Managing Hemophilia in the ED: All Bleeding Stops Eventually

Authors: Amber Fiutko, MD (EM Resident Physician, Cook County Health & Hospitals System) and Neeraj Chhabra, MD (EM Attending Physician, Department of Emergency Medicine, Cook County Health & Hospitals System; Assistant Professor of Emergency Medicine, Rush Medical College) // Edited by: Alex Koyfman, MD (@EMHighAK) and Brit Long, MD (@long_brit)

Case

A 16-year-old male with severe hemophilia A (factor VIII deficiency) presents to the Emergency Department lacerations to his bilateral forearms. He has wrapped the wounds in compression dressings; however, there is significant strikethrough of all bandages and the wounds continue to actively bleed when undressed. How should his bleeding be controlled?

Types of Hemophilia

Hemophilia is an X-linked deficiencyof clotting factors that is more prevalent in male patients.Deficiencies of factor VIII (hemophilia A) or factor IX (hemophilia B) are the predominant forms of hemophilia (with A more common than B). While the majority of patients with hemophilia will have congenital hemophilia, some may acquire hemophilia. Acquired hemophilia, most commonly due to Factor VIII antibody, can be caused by a variety of factors; it may be associated with the post-partum period, autoimmune diseases, malignancy (especially lymphoproliferative disorders), and use of certain medications, particularly antibiotics and anticonvulsants.  These patients may present with a range of bleeding disorders from easy bruising to hemarthrosis to life-threatening hemorrhage.  It is important to recognize bleeding complications early and treat them aggressively in the ED.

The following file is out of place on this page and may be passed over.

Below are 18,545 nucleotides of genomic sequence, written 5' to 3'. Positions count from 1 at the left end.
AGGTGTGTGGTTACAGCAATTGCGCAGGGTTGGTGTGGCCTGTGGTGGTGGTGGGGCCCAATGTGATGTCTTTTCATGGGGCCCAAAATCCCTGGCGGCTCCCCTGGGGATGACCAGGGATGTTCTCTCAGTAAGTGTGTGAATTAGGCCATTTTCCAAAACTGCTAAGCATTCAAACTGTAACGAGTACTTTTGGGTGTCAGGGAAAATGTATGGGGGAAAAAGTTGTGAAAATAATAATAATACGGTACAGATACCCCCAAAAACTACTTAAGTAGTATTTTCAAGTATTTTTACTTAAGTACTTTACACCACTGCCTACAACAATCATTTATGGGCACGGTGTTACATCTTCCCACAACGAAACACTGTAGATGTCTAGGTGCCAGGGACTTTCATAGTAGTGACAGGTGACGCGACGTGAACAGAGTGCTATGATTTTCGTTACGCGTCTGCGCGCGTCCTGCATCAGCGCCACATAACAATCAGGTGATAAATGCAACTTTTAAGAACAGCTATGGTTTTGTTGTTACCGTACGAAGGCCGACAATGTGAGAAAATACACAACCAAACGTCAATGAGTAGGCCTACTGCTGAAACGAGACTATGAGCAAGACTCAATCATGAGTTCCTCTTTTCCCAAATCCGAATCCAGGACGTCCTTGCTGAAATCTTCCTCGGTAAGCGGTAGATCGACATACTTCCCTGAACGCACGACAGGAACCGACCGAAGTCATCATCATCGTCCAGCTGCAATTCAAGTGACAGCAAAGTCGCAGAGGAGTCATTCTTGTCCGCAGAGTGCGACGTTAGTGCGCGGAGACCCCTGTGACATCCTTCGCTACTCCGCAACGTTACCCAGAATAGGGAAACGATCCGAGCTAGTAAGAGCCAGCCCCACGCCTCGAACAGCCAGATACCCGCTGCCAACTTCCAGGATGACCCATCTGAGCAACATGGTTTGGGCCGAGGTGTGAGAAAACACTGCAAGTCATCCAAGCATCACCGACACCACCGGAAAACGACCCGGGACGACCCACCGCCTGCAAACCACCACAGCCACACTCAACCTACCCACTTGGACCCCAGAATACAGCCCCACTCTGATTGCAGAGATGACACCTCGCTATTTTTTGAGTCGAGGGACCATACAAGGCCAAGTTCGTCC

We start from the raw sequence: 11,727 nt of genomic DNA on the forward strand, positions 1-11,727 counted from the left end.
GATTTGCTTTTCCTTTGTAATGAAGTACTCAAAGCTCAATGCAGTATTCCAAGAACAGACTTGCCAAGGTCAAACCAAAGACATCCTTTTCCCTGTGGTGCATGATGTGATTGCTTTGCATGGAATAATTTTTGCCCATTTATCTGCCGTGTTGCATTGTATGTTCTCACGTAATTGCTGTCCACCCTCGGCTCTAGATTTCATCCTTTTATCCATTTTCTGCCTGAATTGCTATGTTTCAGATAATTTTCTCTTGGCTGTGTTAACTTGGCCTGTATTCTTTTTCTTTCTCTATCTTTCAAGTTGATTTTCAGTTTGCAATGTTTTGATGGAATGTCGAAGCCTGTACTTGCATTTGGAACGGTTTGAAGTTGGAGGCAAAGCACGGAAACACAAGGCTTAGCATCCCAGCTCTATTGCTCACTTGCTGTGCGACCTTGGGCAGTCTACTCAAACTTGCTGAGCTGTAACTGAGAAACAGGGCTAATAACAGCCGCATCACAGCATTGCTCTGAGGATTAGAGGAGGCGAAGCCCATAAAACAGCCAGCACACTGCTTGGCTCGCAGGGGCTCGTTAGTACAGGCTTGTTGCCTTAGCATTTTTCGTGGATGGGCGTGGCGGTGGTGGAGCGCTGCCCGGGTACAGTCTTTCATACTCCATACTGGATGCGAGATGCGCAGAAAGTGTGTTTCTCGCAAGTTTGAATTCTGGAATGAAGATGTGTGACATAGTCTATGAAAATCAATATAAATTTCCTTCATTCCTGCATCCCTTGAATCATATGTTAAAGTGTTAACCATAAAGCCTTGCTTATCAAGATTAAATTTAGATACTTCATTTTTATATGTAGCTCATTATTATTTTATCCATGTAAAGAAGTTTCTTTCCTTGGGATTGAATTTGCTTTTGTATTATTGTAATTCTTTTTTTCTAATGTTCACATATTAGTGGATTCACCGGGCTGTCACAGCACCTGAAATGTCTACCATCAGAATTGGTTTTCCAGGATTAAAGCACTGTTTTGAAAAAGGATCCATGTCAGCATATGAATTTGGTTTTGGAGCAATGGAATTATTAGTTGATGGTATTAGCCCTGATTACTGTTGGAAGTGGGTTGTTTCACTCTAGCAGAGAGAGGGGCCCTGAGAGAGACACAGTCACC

Many patients who have been diagnosed with hemophilia are trained to administer additional doses of factor when experiencing bleeding. Therefore, these patients frequently only present to the ED when episodes of bleeding are persistent or severe. At times, patients may also present if unable to obtain venous access for factor administration, particularly in pediatric or geriatric populations. Although commonly diagnosed in pediatric age groups, patients with mild to moderate factor deficiency may present later in life, so it is important to consider in those with uncontrolled or severe episodes of bleeding.2

Severity

In patients with hemophilia A or B, the severity of disease correlates with percentage of factor activity. A patient functionally will have normal clotting activity with >50% factor activity. Mild factor deficiency ranges from 5-40% of factor activity, moderate from 1-5% of factor activity, and a patient will have severe deficiency if less than 1% factor activity is present.Factors VIII and IX are located in the intrinsic pathway and will affect the aPTT, but not the PT, platelets, or bleeding time.

Indications for factor replacement